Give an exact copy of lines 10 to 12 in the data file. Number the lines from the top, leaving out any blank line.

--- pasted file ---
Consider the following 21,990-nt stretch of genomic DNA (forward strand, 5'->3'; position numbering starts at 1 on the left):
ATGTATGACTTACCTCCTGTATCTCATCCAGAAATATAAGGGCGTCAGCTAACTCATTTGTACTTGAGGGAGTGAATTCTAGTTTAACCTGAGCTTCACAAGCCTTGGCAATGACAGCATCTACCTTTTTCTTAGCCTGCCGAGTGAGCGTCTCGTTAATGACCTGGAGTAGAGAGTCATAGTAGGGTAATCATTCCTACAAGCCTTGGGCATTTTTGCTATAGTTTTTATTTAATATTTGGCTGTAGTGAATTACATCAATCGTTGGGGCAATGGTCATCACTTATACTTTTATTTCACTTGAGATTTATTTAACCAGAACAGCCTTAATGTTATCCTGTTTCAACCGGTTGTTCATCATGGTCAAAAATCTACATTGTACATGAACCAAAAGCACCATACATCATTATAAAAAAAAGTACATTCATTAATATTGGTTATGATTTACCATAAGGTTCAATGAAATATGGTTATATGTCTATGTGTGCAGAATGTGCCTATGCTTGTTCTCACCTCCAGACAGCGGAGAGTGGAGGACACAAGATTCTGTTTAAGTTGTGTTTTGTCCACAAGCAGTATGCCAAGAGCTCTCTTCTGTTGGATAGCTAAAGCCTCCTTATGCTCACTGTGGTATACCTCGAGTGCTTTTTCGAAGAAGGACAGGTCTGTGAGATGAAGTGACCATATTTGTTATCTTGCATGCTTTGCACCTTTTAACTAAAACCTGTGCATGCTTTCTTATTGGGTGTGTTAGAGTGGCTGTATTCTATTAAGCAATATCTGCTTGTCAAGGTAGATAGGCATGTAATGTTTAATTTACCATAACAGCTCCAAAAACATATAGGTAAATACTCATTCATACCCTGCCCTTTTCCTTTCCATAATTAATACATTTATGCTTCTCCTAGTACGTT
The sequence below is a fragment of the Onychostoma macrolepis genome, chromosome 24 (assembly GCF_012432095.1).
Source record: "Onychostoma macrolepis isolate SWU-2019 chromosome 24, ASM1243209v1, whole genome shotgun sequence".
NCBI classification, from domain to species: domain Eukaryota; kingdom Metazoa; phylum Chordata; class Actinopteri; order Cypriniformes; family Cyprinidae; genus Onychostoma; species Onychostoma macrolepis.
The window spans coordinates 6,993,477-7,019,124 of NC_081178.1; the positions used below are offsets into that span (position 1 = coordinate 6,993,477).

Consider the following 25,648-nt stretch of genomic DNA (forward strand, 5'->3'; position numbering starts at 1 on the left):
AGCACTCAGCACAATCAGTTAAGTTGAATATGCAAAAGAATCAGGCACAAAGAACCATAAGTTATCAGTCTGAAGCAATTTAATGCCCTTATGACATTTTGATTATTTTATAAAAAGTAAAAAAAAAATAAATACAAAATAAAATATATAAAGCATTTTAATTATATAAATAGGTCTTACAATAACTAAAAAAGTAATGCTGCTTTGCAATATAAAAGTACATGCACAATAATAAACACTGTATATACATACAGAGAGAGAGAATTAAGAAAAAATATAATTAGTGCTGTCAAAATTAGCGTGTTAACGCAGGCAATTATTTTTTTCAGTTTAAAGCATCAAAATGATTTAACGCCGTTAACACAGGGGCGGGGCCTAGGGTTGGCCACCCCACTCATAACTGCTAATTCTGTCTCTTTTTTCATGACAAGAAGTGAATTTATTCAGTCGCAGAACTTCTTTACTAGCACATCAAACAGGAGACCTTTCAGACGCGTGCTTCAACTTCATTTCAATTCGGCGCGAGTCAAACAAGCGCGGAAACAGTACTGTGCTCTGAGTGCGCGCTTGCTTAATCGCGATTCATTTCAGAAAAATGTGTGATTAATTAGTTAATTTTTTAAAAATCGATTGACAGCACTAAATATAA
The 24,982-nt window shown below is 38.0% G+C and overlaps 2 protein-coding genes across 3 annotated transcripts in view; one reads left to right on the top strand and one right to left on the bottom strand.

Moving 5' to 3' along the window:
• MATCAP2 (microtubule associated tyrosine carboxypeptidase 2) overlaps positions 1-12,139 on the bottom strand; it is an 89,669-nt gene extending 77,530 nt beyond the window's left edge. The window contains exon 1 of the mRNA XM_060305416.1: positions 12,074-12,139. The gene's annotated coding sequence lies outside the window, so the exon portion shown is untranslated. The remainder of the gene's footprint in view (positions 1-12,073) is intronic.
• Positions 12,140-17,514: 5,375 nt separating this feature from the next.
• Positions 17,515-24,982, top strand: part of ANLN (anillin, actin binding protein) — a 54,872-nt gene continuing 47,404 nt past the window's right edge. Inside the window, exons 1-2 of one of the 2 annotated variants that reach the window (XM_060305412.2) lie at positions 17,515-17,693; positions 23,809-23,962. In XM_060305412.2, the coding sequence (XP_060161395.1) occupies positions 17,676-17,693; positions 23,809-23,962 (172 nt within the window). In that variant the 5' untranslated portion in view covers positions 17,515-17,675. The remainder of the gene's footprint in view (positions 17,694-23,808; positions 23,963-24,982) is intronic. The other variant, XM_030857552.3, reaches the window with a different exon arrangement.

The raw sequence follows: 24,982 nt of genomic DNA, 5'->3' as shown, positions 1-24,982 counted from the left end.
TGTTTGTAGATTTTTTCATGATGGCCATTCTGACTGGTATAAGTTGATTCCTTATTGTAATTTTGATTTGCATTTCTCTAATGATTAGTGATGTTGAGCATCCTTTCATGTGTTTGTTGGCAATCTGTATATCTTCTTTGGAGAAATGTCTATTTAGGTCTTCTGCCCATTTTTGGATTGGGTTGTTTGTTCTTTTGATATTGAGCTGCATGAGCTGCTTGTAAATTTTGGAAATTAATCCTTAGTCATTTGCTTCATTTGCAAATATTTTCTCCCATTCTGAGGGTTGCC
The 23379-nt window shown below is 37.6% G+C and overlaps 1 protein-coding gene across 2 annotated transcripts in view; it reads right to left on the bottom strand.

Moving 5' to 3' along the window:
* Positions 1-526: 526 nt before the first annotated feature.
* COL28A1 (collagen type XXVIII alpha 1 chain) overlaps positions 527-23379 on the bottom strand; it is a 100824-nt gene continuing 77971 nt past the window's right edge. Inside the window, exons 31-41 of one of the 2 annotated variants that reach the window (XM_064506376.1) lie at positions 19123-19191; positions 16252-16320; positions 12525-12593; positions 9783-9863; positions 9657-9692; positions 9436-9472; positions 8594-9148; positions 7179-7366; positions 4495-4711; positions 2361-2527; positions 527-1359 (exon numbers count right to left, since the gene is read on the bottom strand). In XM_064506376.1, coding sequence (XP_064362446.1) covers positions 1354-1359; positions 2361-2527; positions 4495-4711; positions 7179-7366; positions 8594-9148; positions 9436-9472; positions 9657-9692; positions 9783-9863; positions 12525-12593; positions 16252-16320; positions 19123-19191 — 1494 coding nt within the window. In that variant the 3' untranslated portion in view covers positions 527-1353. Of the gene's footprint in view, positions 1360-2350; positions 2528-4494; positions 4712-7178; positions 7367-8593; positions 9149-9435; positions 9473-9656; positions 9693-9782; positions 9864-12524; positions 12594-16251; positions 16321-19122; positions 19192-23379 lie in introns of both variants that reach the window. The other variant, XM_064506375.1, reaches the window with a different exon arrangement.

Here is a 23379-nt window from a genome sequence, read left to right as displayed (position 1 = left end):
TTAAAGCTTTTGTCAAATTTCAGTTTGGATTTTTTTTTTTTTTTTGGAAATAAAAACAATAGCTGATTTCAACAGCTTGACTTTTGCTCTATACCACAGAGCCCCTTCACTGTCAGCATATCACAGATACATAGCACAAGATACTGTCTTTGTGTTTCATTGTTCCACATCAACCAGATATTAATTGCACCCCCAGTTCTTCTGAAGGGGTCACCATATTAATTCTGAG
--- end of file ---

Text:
Moving 5' to 3' along the window:
• MATCAP2 (microtubule associated tyrosine carboxypeptidase 2) overlaps positions 1-12,139 on the bottom strand; it is an 89,669-nt gene extending 77,530 nt beyond the window's left edge. The window contains exon 1 of the mRNA XM_060305416.1: positions 12,074-12,139. The gene's annotated coding sequence lies outside the window, so the exon portion shown is untranslated. The remainder of the gene's footprint in view (positions 1-12,073) is intronic.
• Positions 12,140-17,514: 5,375 nt separating this feature from the next.